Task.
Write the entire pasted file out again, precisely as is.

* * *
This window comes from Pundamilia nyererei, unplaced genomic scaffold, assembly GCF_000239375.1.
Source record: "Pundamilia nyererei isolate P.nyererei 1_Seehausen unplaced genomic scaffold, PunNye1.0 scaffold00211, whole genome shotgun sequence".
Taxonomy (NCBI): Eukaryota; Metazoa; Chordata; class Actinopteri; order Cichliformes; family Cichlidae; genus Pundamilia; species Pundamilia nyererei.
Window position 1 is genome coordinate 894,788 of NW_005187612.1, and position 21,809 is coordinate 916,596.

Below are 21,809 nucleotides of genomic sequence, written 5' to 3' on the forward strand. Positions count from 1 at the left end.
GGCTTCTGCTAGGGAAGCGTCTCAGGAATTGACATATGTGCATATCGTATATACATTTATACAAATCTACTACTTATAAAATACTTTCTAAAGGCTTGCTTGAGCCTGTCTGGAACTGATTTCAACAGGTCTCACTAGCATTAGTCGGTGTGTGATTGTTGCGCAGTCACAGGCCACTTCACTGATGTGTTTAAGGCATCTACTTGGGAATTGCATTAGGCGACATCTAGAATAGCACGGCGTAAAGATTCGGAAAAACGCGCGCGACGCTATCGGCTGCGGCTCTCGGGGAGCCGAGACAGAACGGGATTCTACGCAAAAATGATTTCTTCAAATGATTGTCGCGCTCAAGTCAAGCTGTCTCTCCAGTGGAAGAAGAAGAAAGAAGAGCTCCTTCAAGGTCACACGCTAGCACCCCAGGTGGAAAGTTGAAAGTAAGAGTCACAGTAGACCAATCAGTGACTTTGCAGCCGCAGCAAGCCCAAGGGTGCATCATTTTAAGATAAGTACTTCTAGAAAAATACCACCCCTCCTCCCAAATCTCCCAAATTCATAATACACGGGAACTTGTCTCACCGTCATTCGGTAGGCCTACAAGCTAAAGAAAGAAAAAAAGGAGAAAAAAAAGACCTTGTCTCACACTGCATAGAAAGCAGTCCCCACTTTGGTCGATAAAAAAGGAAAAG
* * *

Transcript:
This window comes from Pundamilia nyererei, unplaced genomic scaffold, assembly GCF_000239375.1.
Source record: "Pundamilia nyererei isolate P.nyererei 1_Seehausen unplaced genomic scaffold, PunNye1.0 scaffold00211, whole genome shotgun sequence".
Taxonomy (NCBI): Eukaryota; Metazoa; Chordata; class Actinopteri; order Cichliformes; family Cichlidae; genus Pundamilia; species Pundamilia nyererei.
Window position 1 is genome coordinate 894,788 of NW_005187612.1, and position 21,809 is coordinate 916,596.

Below are 21,809 nucleotides of genomic sequence, written 5' to 3' on the forward strand. Positions count from 1 at the left end.
GGCTTCTGCTAGGGAAGCGTCTCAGGAATTGACATATGTGCATATCGTATATACATTTATACAAATCTACTACTTATAAAATACTTTCTAAAGGCTTGCTTGAGCCTGTCTGGAACTGATTTCAACAGGTCTCACTAGCATTAGTCGGTGTGTGATTGTTGCGCAGTCACAGGCCACTTCACTGATGTGTTTAAGGCATCTACTTGGGAATTGCATTAGGCGACATCTAGAATAGCACGGCGTAAAGATTCGGAAAAACGCGCGCGACGCTATCGGCTGCGGCTCTCGGGGAGCCGAGACAGAACGGGATTCTACGCAAAAATGATTTCTTCAAATGATTGTCGCGCTCAAGTCAAGCTGTCTCTCCAGTGGAAGAAGAAGAAAGAAGAGCTCCTTCAAGGTCACACGCTAGCACCCCAGGTGGAAAGTTGAAAGTAAGAGTCACAGTAGACCAATCAGTGACTTTGCAGCCGCAGCAAGCCCAAGGGTGCATCATTTTAAGATAAGTACTTCTAGAAAAATACCACCCCTCCTCCCAAATCTCCCAAATTCATAATACACGGGAACTTGTCTCACCGTCATTCGGTAGGCCTACAAGCTAAAGAAAGAAAAAAAGGAGAAAAAAAAGACCTTGTCTCACACTGCATAGAAAGCAGTCCCCACTTTGGTCGATAAAAAAGGAAAAG